Jason Adamson – Evolution of the bird people
This week we’ve been talking to painter Jason Adamson…
Part 1 – Practical Questions
1) – Do you think artists need to be able to talk about their work in order to exist?
How much of this business of artists having to talk about what they do is created by curators and galleries?
I don’t know where I stand on the whole ‘artists talking about their own work’ issue. Obviously if something needs explaining then go ahead, but if you need to explain a painting then surely as the artist haven’t you failed? I know and understand that art is subjective and very different to different people, so I don’t need to tell people what I think of my own work, that is for them to decide.
Although my work is weird and unusual, I make a point of not explaining it as ‘there is nothing to explain’ in my eyes, it needs to be taken at face value. People fear my work at times as they believe it is metaphorical and they don’t understand it, but if that is the case, then I am at a loss to explain the hidden message as well.
2) – How do you motivate yourself?
Motivation is a tough one: when I have no time, motivation is second nature as the thing I want to do most is paint (when I’m busy with other things); when I have all the free time in the world to paint it can be difficult to sit down at the easel. Similarly, if I have a show or commission deadline approaching I am usually easily motivated to get started, wheres if I am just painting in the hopes of a future show which has not been arranged, then sometimes I can feel at a loss. Basically, I think I thrive under stress and shortened time constraints. Additionally, I find that motivation can be linked to inspiration, or lack of it!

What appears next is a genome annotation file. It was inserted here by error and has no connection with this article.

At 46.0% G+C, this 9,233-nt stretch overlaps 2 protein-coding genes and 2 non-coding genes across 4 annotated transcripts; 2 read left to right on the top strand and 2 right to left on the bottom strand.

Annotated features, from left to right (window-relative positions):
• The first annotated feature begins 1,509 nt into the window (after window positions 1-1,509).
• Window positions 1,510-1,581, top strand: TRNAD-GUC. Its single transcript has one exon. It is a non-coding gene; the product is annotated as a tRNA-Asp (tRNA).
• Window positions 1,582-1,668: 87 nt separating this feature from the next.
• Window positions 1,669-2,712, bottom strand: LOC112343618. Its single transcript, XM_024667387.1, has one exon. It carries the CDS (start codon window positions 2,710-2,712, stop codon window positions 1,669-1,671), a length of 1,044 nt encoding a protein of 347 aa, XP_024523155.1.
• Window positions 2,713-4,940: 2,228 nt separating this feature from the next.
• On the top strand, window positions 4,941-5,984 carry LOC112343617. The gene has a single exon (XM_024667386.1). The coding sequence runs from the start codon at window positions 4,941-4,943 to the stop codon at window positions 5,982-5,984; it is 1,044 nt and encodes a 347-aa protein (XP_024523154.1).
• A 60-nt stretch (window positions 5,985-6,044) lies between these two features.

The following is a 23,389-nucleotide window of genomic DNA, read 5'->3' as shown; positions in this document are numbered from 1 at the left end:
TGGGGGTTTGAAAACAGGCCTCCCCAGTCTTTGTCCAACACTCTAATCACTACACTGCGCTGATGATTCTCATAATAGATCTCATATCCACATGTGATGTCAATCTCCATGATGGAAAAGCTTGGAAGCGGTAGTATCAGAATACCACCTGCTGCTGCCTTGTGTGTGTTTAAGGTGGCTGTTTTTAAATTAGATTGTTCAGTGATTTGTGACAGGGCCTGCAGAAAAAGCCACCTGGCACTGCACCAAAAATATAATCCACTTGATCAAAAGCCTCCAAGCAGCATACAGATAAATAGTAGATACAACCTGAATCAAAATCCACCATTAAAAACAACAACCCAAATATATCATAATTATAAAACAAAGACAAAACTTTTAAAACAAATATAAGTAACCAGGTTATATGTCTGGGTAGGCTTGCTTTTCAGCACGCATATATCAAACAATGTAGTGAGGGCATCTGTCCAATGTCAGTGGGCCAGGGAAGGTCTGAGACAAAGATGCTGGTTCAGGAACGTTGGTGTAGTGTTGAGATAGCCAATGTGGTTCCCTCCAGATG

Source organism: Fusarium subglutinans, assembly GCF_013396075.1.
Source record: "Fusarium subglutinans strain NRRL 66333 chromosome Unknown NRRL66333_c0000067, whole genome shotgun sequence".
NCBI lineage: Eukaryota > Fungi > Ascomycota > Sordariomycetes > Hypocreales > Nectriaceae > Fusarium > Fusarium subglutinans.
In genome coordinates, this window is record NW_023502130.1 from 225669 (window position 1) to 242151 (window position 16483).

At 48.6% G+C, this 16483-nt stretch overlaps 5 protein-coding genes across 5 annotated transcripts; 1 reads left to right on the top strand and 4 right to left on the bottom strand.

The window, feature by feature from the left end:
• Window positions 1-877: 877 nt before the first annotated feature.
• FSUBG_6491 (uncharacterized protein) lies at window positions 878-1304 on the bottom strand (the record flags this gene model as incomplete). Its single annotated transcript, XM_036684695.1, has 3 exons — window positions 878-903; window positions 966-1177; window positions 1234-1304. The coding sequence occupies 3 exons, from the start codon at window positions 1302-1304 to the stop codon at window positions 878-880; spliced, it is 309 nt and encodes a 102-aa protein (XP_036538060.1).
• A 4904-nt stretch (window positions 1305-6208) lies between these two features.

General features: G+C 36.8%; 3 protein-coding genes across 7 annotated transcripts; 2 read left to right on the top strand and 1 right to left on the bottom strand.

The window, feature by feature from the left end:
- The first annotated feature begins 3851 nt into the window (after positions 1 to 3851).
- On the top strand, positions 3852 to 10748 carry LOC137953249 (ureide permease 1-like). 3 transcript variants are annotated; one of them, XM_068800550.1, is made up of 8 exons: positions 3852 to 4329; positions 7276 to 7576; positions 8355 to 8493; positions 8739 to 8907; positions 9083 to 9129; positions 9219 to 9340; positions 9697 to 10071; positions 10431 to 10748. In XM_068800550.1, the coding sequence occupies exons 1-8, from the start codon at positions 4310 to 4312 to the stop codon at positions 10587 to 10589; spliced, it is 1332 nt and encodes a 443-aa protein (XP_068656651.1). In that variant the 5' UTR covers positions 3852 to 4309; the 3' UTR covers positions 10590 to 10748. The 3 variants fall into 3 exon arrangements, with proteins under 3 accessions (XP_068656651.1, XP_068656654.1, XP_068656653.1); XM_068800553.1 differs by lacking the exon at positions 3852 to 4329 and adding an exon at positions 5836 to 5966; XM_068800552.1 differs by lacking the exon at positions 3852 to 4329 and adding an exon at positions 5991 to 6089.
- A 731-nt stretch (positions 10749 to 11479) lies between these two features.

3) – What do you make of the art establishment? The text on your website shows a certain ambivalence, even dislike of it. This seems quite common among artists to me. What do you make of this tension?
The art establishment confuses me; sometimes I even wonder if its about the art at all!?! It has a very ‘in-crowd’ mentality and I am not sure what you are meant to do to be accepted by it. In the past I have approached galleries in London and been rudely ignored. Fair enough, my work may not be what they are looking for, but as soon as I know that I can go and do something about it and improve or change what I am doing.
4) – How do you feel about the process of juggling commercial and more purely artistic concerns in your work?